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Introduction: The Ethical Turn in African Literature

Since the late 1980s, African literature has been moving away from the need to confront the West. Bill Ashcroft, Helen Tiffin, and Gareth Griffith suggested the term, “write back” to designate the obsession of the literatures of the former colonized cultures with addressing themselves to the imperial canon.1 That obsession no longer dominates African writing; African writers increasingly engage the African world per se. Evan Mwangi captures this development in the aptly titled Africa Writes Back to Self, in which he discusses the issue of self-reflexivity in contemporary African writing and by women writers in particular.2 Recent scholarly works on African literature suggest that African literature has not always focused exclusively on meeting the gaze of the West; it has also been concerned with the self. For instance, in examining the phenomenon ofpain in African literature, Zoe Norridge suggests that African literature is also a literature of the self.3 Brenda Cooper’s A New Generation of African Writers4 investigates the concept of multiple belonging in a globalized world. Ranka Primorac’s The Place of Tears: The Novel and Politics in Modern Zimbabwe considers the degree to which Zimbabwean novels address the Zimbabwean condition.5 Also of importance is Ken Harrow’s Less than One and Double: A Feminist Reading of African Women’s Writing6

The move away from the “write back” ideology asserted itself most vigorously in the new millennium, especially among a group of women writers who secured their positions in African letters between 2000 and

© The Author(s) 2016 1

C. Eze, Ethics and Human Rights in Anglophone African Women’s Literature, Comparative Feminist Studies,

DOI 10.1007/978-3-319-40922-1_1

2013 and who have been designated as third-generation writers, that is those who were born in the 1960s and 1970s, and who rose to prominence in the new millennium. Among them are Chimamanda Ngozi Adichie, Sefi Atta, Doreen Baingana, Chika Unigwe, Lola Shoneyin, Petina Gappah, Chinelo Okparanta, NoViolet Bulawayo, Patricia Jabbeh Wesley, Nnedi Okorafor, and Warsan Shire.7 These writers are more interested in exploring the human condition in their local spheres than in addressing the world from the perspective of the colonized and oppressed. Whereas earlier generations of African writers presented Africa to the world by countering colonial Manichean allegories, these contemporary African writers raise questions of immediate ethical relevance: Who and what are Africans to one another? What exactly does one African body mean to another African body?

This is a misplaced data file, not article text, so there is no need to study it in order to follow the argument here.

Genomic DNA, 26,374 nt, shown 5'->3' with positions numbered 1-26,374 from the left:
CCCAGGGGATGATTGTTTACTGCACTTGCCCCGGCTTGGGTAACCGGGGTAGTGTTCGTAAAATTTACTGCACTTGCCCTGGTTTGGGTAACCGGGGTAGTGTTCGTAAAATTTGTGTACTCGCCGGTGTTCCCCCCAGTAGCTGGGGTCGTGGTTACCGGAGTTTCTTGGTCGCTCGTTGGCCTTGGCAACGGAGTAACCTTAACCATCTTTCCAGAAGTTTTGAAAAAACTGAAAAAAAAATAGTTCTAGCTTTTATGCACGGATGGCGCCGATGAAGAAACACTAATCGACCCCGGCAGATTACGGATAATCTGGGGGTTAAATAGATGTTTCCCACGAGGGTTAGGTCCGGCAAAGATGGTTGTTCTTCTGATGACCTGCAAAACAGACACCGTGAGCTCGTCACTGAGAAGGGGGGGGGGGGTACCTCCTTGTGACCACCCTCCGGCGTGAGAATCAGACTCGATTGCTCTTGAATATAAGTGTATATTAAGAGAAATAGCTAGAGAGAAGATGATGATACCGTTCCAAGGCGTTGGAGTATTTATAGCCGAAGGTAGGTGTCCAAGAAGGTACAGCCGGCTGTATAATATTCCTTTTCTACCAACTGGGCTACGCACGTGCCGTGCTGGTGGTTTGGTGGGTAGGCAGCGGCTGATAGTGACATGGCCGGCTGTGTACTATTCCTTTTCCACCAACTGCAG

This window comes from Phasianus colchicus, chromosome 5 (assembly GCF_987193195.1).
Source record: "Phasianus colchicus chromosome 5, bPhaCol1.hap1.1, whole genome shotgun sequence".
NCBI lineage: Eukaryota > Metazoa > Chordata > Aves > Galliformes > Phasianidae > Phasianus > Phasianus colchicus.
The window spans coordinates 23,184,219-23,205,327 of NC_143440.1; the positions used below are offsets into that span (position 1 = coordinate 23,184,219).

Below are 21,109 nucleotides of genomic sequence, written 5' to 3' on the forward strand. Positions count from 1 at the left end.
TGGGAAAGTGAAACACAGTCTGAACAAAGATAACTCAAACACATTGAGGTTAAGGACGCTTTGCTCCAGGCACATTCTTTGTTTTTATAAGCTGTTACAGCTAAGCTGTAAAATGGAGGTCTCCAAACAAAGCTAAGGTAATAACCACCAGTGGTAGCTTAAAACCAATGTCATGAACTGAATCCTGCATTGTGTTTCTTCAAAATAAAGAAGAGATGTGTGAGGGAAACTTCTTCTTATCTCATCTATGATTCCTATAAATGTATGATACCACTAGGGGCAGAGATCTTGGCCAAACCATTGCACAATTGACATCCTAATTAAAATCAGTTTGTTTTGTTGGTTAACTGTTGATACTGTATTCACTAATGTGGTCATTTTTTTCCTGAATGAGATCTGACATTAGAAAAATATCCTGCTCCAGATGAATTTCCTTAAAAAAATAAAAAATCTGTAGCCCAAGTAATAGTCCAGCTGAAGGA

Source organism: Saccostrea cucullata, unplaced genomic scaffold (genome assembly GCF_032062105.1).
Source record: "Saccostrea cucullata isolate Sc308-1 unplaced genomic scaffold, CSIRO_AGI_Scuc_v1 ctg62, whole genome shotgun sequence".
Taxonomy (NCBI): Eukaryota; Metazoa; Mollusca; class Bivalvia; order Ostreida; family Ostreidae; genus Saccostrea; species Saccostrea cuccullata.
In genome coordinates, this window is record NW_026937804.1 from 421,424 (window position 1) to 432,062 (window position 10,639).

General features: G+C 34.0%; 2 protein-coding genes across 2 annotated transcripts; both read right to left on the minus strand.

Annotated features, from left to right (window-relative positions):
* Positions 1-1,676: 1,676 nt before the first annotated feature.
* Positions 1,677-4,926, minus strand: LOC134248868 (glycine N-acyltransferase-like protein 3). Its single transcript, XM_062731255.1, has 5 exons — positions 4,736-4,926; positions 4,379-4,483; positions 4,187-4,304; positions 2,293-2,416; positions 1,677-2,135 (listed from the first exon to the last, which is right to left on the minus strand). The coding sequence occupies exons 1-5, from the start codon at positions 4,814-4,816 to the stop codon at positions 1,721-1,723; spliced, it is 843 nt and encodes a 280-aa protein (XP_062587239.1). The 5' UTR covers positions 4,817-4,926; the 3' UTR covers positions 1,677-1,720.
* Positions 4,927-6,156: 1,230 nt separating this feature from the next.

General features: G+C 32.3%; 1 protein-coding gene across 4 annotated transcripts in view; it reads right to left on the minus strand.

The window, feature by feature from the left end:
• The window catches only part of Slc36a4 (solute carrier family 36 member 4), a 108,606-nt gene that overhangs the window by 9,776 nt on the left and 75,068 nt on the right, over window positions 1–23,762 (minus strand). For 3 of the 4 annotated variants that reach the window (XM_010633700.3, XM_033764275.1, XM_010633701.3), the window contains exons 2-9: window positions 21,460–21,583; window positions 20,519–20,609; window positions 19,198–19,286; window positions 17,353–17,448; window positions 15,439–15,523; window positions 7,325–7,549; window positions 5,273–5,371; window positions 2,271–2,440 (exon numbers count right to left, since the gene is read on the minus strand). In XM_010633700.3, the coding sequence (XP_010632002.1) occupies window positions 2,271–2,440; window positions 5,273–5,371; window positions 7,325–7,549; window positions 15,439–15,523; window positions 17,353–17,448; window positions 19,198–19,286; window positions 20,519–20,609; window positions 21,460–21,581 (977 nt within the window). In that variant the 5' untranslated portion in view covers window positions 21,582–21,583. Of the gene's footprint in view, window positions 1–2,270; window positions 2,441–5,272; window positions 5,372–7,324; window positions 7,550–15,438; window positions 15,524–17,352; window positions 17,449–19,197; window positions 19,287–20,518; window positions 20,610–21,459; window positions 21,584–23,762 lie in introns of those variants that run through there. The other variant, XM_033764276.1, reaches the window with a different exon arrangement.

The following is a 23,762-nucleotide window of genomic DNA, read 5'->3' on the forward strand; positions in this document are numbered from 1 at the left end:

Since these women write back to self, it is appropriate that they begin with their bodies. They do so in the belief that to be is to be a body. They confront African gender politics and the appalling human rights condition of women, but they do so without the radicalism of certain factions within the feminist movement in the West or of late twentieth-century African alternatives. Rather, having learned from the missteps of both, they make a simple demand from their societies in regard to the relations between men and women; they demand fairness and recognition.

Zoe Norridge states that there is “hesitancy among academics to address questions of pain in African literature” because of the fear of confirming negative stereotypes about Africa.8 She also argues that “ the literary aestheticisation of stories transforms pain into more than a ‘memory,’ a ‘wound’ or a ‘theory,’ instead lending to hurt the immediacy and poignancy of the present.” I agree with her idea that “ pain is often either a result or a cause of the denial of another person’s voice,” and I interpret her assertions in ethical terms: (needless) pain is an instance of human rights abuse.9 I argue that African women writers tell stories of bodies of women in pain primarily to establish their subjectivities in a world that is predominantly controlled by people’s uses of abstractions such as heritage, culture, tradition, and religion as justifications for their actions and relations to others.10 Through a close reading of selected texts, I examine how these writers seek to answer the question of who or what women are, and I invite a reassessment of the conditions of gender relations and human rights in Africa.

 
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